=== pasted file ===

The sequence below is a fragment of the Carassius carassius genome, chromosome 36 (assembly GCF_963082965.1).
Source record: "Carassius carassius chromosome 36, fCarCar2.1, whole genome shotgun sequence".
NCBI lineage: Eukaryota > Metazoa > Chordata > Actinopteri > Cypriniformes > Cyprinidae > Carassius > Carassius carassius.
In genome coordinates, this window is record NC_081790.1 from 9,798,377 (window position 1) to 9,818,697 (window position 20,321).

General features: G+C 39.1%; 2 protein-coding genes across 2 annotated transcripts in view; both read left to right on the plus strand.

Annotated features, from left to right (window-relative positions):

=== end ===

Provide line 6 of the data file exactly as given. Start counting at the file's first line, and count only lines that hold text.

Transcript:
Annotated features, from left to right (window-relative positions):